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The current EU system seems to be a sort of confederation, and I'm not sure there are historical examples of them being successful--but who knows...
If you join into a federal system, then the various policies about the economy and society will eventually work out to reflect the average viewpoint across the whole federal region. For example, you will get the equivalent of Han Chinese immigration into Tibet, or New England desegregation applied to Alabama. Thus you'll get Polish plumbers in England and German economics applied to Greece. (Or Greek, Portuguese, Italian, and Spanish economics applied to Germany, actually. Which is why you want a federation.)
If you choose to retain an entirely local level of control, you'll still be playing by the local rules. You'll have your local version of the church, banking regulation, and energy policy. It might work out good if your church is like France's (ignoring temporarily certain issues) or if your energy policy is like Denmark's, but could be bad if your economic policy is like Iceland's or your church is like Ireland's was.
Maybe there is another way of doing it...
It's interesting to think about how small of a self-contained country you can have; one with it's own currency and foreign policy etc. For example, were Iceland's economic problems the result of a one-time special case, or was it because they don't have enough local financial expertise to run an independent currency? And do you want to live with only the local, possibly parochial, insular, and provincial social attitudes, or do you want to take your chances with having somebody else's views forced down your throat--possibly at gunpoint? Those are the basic tradeoffs.
I suppose mostly it's a matter of whose ox is being gored in any particular case...
It is clear that some richer states - Germany, Finland, the Netherlands do not want this because of the fiscal transfers implied, and most debtor states do. The question is how much is it in all Eurozone members states interest to go down that road, or are the benefits of a common currency simply not worth the costs.
The bigger question is to what extent the greater common good of the whole Eurozone can be realised in the face of the differing interests of its member states and sectors within those member states. Many would argue that Germany has been the biggest beneficiary of the Euro, but that may only become apparent if the Euro collapses and Germany flounders as much as everyone else in the aftermath.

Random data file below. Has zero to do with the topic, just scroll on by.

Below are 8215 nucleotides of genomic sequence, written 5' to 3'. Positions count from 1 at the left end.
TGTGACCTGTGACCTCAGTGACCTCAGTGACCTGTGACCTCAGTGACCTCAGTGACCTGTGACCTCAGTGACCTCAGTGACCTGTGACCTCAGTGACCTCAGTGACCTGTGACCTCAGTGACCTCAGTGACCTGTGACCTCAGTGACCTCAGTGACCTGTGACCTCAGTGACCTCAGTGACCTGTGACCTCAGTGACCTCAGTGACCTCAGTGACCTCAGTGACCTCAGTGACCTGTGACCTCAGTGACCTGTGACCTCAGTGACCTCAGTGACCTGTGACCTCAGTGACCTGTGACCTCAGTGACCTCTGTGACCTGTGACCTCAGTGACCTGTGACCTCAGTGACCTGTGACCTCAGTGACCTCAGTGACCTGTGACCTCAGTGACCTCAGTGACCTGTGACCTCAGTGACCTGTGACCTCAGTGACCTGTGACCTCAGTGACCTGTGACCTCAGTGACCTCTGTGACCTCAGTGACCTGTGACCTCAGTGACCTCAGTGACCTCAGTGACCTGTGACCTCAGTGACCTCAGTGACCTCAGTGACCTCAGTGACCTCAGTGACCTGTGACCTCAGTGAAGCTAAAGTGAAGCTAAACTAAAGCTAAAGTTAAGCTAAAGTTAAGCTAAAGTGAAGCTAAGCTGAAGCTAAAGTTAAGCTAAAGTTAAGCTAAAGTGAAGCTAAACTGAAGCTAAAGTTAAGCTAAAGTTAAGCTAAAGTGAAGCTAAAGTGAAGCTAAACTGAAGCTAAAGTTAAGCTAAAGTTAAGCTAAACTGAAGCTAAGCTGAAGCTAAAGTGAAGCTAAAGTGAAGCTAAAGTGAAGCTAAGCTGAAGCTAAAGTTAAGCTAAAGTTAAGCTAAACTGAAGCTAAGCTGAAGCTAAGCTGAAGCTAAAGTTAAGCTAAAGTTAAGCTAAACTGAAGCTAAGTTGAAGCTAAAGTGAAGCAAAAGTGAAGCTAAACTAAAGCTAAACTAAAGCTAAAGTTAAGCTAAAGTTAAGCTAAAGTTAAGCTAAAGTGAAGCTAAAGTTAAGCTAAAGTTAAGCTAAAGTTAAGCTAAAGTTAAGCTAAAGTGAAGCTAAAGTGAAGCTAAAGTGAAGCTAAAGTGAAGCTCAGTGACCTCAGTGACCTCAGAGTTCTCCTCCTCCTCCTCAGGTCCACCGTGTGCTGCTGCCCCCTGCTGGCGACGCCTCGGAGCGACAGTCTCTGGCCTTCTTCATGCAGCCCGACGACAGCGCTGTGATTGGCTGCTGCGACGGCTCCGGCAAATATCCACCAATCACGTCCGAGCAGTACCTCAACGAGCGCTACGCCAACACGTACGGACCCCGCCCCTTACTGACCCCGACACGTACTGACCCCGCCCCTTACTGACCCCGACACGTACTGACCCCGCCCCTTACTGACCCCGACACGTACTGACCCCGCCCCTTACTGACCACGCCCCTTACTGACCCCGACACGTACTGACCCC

The bottom line is that it may not be so much about what people want, but what people will have to agree to to keep the economic show on the road - and about where the shareout between the costs and benefits, winners and losers ultimately falls.
Index of Frank's Diaries
If you're going to have a common currency, then you need to have common banking laws and uniform tax laws--and enforcement of said laws. You'll need a degree of leveling of the social spending in order to get the taxation equalized. This will make some regions more attractive for workers, so you'll need freedom of migration for work purposes. There will be social changes as Polish plumbers turn up in Yorkshire in mass to ruin the wage structure, and as London bank employees start pumping up the real estate prices in nice resort places in eastern Europe.
Isolating the problem to one of currency stability isn't going to be enough...
Supposedly that's what was happening in 2004-8.
And then we discovered that we didn't have a fiscal authority, or a bank regulator.
If you are not convinced, try it on someone who has not been entirely debauched by economics. — Piero Sraffa
It seems to me that this all gets back to the question of whether Ireland (or any other European country) wants to be part of a federal Europe, or a confederated Europe, or retain local national control.
It's not about consistency, or institutional fair play. It's about prosecuting your agenda and denying the bad guys the ability to prosecute theirs. And the rest are just useful innocent frauds for the people who need to believe that politics is civilized.
Austerity can only be implemented in the shadow of a concentration camp.
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